As you may have noticed, I am not a fan of vocal jazz (with some exceptions), and frankly speaking I am not too often impressed by flute-playing in a jazz environment (I just don't like the sound of it), nor am I too much in favor of post-editing, mixing and electronics. But then you get this album : with Pamela Z on vocals and electronics and Holly Hofmann on flutes. You put it on out of curiosity, and what you get is a different musical world than the one you know. Add Oliver Lake on sax, George Lewis on trombone, Mike Wofford on piano, Lisle Ellis on bass and electronics and Susie Ibarra on drums and percussion. Also, forget your knowledge of Lisle Ellis's former CDs with the likes of Joe McPhee, Marco Eneidi or Larry Ochs. Ellis manages to create his own musical world here, based on the example of - and in homage to - graffitti poet and painter Jean-Michel Basquiat. The title from the album goes back to one of Basquiat's graffitti lines "Jimmy Best on his back to the sucker punch of his childhood files". Ellis describes in the liner notes how he uses Basquiat's painting technique to create the music : to use the simplest possible structure as a starting point, namely the traditional six part Mass Of The Dead of the Roman Catholic Church, then start making layers and layers of music over the theme, much like paint on a canvas, and then start removing parts of layers to uncover what lays below "to expose sonic images and overlapping musical shapes". When you read that, you may also think of the worst kind of hermetically closed avant-garde music. But again that's not what you get. The album consists of 16 tracks of relatively accessible musical explorations, with the electronics in a functional and serving role, and with relatively sparse instrumentation. The compositions are abstract, but full of emotions. The Roman Catholic Church may have offered the structure, but that's about all. The themes are jazz, and so are the rhythms. Some tracks are outright mainstream, such as the long "Suicide Study", with great walking bass, gentle piano playing and subtle drumming. Other tracks (luckily the shorter ones, all called "Perishables") use electronics and some hard to identify distorted instruments. The overall effect is excellent. It is bizarre at times, but always recognizable, in a way that you can relate to what is being played, while you can still be surprised at how it's brought. And the musicianship is truly great, with special mention for Lake and Ibarra : every note Lake plays is full of emotion, and with a broad range, Ibarra's drumming is very creative and unexpected at times, but always full of ideas and effect. It will not be to everyone's taste because of its novel approach and abstract, sometimes cerebral compositions, but its emotional value will become clearer with each listen.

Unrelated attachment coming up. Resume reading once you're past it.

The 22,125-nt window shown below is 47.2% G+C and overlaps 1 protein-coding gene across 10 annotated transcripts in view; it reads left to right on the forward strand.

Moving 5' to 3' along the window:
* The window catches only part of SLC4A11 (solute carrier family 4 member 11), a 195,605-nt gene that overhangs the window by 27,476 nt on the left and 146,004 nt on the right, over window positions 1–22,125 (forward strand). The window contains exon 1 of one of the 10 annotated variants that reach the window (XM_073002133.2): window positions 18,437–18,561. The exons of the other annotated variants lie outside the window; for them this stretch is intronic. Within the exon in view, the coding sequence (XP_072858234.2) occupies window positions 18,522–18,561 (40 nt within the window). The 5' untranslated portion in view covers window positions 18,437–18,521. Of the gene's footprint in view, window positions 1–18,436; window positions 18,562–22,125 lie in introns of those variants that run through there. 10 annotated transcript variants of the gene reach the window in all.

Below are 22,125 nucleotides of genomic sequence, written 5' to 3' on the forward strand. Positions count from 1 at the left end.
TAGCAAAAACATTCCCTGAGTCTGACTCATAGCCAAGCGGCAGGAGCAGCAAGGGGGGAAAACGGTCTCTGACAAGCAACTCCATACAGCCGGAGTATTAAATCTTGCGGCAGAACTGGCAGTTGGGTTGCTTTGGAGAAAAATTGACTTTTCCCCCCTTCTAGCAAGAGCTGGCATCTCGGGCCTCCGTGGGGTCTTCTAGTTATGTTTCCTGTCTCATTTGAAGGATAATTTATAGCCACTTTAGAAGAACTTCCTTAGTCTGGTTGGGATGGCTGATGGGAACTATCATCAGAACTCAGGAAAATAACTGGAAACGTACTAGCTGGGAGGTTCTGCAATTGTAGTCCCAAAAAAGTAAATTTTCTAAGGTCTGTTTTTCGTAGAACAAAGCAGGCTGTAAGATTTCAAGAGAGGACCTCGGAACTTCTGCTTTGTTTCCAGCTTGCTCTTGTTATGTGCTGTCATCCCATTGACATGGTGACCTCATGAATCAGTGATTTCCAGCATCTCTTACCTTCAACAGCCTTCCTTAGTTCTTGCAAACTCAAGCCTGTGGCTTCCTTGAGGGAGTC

Review of Sucker Punch Requiem: Free Jazz
February 9, 2010 | Posted in Review | Tagged lisle ellis, sucker punch requiem